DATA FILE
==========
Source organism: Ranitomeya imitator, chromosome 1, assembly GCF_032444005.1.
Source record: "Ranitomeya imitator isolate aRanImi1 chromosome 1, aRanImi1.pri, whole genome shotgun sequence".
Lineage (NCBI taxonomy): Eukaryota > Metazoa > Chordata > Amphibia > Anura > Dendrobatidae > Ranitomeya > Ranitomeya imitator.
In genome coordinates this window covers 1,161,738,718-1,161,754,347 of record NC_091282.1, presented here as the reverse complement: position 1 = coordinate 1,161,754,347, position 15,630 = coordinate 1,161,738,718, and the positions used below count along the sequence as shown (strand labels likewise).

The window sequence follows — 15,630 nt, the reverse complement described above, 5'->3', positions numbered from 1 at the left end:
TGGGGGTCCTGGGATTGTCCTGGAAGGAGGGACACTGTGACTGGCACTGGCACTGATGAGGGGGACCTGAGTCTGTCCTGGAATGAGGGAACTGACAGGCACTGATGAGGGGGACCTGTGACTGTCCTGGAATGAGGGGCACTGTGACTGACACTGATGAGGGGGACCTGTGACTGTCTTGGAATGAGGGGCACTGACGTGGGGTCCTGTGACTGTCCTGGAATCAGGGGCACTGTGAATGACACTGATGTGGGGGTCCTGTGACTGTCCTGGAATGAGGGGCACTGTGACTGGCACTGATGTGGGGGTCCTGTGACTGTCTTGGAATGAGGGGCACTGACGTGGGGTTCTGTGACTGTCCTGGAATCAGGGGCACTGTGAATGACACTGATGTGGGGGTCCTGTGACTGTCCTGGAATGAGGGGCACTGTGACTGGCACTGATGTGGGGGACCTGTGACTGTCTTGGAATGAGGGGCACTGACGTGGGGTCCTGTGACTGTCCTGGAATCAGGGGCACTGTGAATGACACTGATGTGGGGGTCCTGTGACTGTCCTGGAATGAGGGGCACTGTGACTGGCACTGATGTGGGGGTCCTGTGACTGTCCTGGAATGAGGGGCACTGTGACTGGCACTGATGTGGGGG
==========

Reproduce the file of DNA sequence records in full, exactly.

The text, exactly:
Source organism: Ranitomeya imitator, chromosome 1, assembly GCF_032444005.1.
Source record: "Ranitomeya imitator isolate aRanImi1 chromosome 1, aRanImi1.pri, whole genome shotgun sequence".
Lineage (NCBI taxonomy): Eukaryota > Metazoa > Chordata > Amphibia > Anura > Dendrobatidae > Ranitomeya > Ranitomeya imitator.
In genome coordinates this window covers 1,161,738,718-1,161,754,347 of record NC_091282.1, presented here as the reverse complement: position 1 = coordinate 1,161,754,347, position 15,630 = coordinate 1,161,738,718, and the positions used below count along the sequence as shown (strand labels likewise).

The window sequence follows — 15,630 nt, the reverse complement described above, 5'->3', positions numbered from 1 at the left end:
TGGGGGTCCTGGGATTGTCCTGGAAGGAGGGACACTGTGACTGGCACTGGCACTGATGAGGGGGACCTGAGTCTGTCCTGGAATGAGGGAACTGACAGGCACTGATGAGGGGGACCTGTGACTGTCCTGGAATGAGGGGCACTGTGACTGACACTGATGAGGGGGACCTGTGACTGTCTTGGAATGAGGGGCACTGACGTGGGGTCCTGTGACTGTCCTGGAATCAGGGGCACTGTGAATGACACTGATGTGGGGGTCCTGTGACTGTCCTGGAATGAGGGGCACTGTGACTGGCACTGATGTGGGGGTCCTGTGACTGTCTTGGAATGAGGGGCACTGACGTGGGGTTCTGTGACTGTCCTGGAATCAGGGGCACTGTGAATGACACTGATGTGGGGGTCCTGTGACTGTCCTGGAATGAGGGGCACTGTGACTGGCACTGATGTGGGGGACCTGTGACTGTCTTGGAATGAGGGGCACTGACGTGGGGTCCTGTGACTGTCCTGGAATCAGGGGCACTGTGAATGACACTGATGTGGGGGTCCTGTGACTGTCCTGGAATGAGGGGCACTGTGACTGGCACTGATGTGGGGGTCCTGTGACTGTCCTGGAATGAGGGGCACTGTGACTGGCACTGATGTGGGGG